• Among the registered varieties, Emerson produced the highest straw (10,380 kg/ha) and Gallus the highest biomass (16,109 kg/ha) yield.

• Grain protein content in Gallus and Princeton was over 1 % point lower than that in AAC Gateway (12.9 %). Grain N removal by Gallus was 128 kg/ha.

Winter Rye/Triticale Varieties:

• Hazlet (7,525 kg/ha) gave somewhat higher grain yield than Brasetto (7,255 kg/ha) though both had similar straw (~9,300 kg/ha) and biomass (over 16,500 kg/ha) yields.

• Winter rye could be a good option for grain (feed or malt)/and straw production!

• Grain, straw and biomass yields of winter triticale (cultivar Fridge) were 5,415 kg/ha, 10, 453 kg/ha and 15, 868 kg/ha, respectively.

• In rye, plumpness of grains was higher (89.4 %), but ergot lower (6.0 %) in Brasseto than in Hazlet (71 % and 12 %). Germination percentage in both the varieties was almost 100 %. There was hardly any ergot (1 %) in Fridge (triticale) that had 87.4 % plump kernels. Germination in Fridge was low (88 %).

Grain Corn:

• Five corn varieties (3 from DuPont Pioneer and 2 from Pride Seeds) were evaluated for grain production.

• Grain yield ranged from 14.1 MT/ha (A4025G3) to 15.9 MT/ha (P7202AM). Grain yield from A4199G2 (15.7 MT/ha) was close to that of P7202AM. However, the grain yield differences between the varieties was not significant.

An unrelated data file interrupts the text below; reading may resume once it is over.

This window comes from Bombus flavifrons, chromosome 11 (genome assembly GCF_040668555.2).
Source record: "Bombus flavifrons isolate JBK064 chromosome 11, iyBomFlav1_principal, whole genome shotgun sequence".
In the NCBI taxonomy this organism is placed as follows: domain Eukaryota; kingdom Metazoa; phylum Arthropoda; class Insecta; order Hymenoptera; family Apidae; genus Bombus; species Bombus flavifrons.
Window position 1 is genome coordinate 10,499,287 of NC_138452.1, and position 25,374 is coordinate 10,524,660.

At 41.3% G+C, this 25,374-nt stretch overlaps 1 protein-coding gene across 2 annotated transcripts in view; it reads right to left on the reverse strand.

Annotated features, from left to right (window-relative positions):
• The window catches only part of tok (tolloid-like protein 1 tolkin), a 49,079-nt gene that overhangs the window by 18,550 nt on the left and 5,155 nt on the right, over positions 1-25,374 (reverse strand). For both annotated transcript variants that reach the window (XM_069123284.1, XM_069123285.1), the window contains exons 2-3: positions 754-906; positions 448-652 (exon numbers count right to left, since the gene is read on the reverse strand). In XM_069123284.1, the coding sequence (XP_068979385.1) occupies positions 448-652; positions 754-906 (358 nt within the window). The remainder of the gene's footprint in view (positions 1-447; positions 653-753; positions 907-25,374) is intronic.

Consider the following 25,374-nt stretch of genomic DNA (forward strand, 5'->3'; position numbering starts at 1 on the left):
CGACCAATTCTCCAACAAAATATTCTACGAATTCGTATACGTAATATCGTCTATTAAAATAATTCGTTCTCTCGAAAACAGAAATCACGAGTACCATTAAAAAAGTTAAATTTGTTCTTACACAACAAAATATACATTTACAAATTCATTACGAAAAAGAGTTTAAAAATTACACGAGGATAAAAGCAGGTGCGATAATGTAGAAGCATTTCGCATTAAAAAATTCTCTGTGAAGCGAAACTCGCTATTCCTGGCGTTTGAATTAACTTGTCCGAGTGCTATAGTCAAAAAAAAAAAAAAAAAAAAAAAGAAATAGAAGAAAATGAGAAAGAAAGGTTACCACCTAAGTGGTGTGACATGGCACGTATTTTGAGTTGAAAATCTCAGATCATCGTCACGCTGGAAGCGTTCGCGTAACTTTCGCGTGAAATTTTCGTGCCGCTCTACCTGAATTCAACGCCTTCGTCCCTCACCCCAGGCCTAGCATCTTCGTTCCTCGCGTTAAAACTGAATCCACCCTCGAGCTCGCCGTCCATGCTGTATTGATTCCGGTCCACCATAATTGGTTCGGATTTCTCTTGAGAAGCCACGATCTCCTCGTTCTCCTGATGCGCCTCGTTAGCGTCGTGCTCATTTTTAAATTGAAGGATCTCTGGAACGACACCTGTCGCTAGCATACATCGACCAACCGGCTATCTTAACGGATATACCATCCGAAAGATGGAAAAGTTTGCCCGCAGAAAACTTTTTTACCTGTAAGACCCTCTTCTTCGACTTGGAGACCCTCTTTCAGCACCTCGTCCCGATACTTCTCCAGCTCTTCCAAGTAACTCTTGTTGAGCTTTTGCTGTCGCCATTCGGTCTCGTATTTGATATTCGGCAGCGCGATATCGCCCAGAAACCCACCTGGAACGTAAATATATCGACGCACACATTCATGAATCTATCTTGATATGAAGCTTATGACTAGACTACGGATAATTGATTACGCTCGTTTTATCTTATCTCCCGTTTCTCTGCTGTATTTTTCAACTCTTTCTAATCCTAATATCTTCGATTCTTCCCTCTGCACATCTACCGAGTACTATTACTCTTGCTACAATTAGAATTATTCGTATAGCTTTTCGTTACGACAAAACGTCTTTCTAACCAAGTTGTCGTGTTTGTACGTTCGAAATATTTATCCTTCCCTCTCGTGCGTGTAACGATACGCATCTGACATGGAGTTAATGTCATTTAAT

• Pride seeds varieties (A4025G3 and A4199G2) recorded higher stover yield (>15.6 MT/ha) than the DuPont Pioneer varieties (11.2-13.7 MT/ha).

• A4199G2 produced the highest biomass yield (>31 MT/ha).

Grain Legumes and Oil Seeds Varieties: 

Soybean Varieties:

• Three top grain yielding varieties were NSC Moosomin RR2Y (5,343 kg/ha), TH33005R2Y (5,300 kg/ha) and P002T04R (5,188 kg/ha).

• Grain yield in other varieties ranged from 3,342 kg/ha (NSC Tilson RR2Y) to 4,876 kg/ha (Podago R2).

Edible Beans Varieties:

• Earlired that has given consistently high yield in the past, gave the highest grain yield (3,621 kg/ha) this year too. This was 1,241 kg/ha higher than the other red variety (Dynasty).

• Among the white varieties, Bolt (2,791 kg/ha) and Yeti (2,654 kg/ha) produced significantly higher grain yield than Spark (1,813 kg/ha) and Fathom (1,756 kg/ha).

Edible beans could be an integral part of the cropping systems in Northwestern Ontario!

Flax Varieties: 

• CDC Glas recorded the highest seed yield (3,411 kg/ha) as was the case in the previous two years.

• CDC Neela (3,236 kg/ha) and CDC Sorrel (3,153 kg/ha) were the other two varieties that gave more than 3,000 kg/ha seed yield.

• Straw yield followed the trend similar to the seed yield. This means that the varieties that produced high seed yield, gave high straw yield as well.

• Highest biomass yield (`9,000 kg/ha) was obtained with CDC Glas.

Liberty Canola Varieties:

• L252 recorded the highest seed (5,473 kg/ha; 803 kg/ha higher than L5440), straw (10,251 kg/ha) and biomass (15,724 kg/ha) yields.

• Seed yields of other two varieties; L233P (4,345 kg/ha) and L140P (4,243 kg/ha) were lower than even that of L5440.

For detailed information, see TBARS Annual Report 2016, which is available free of cost to members of the TBARA!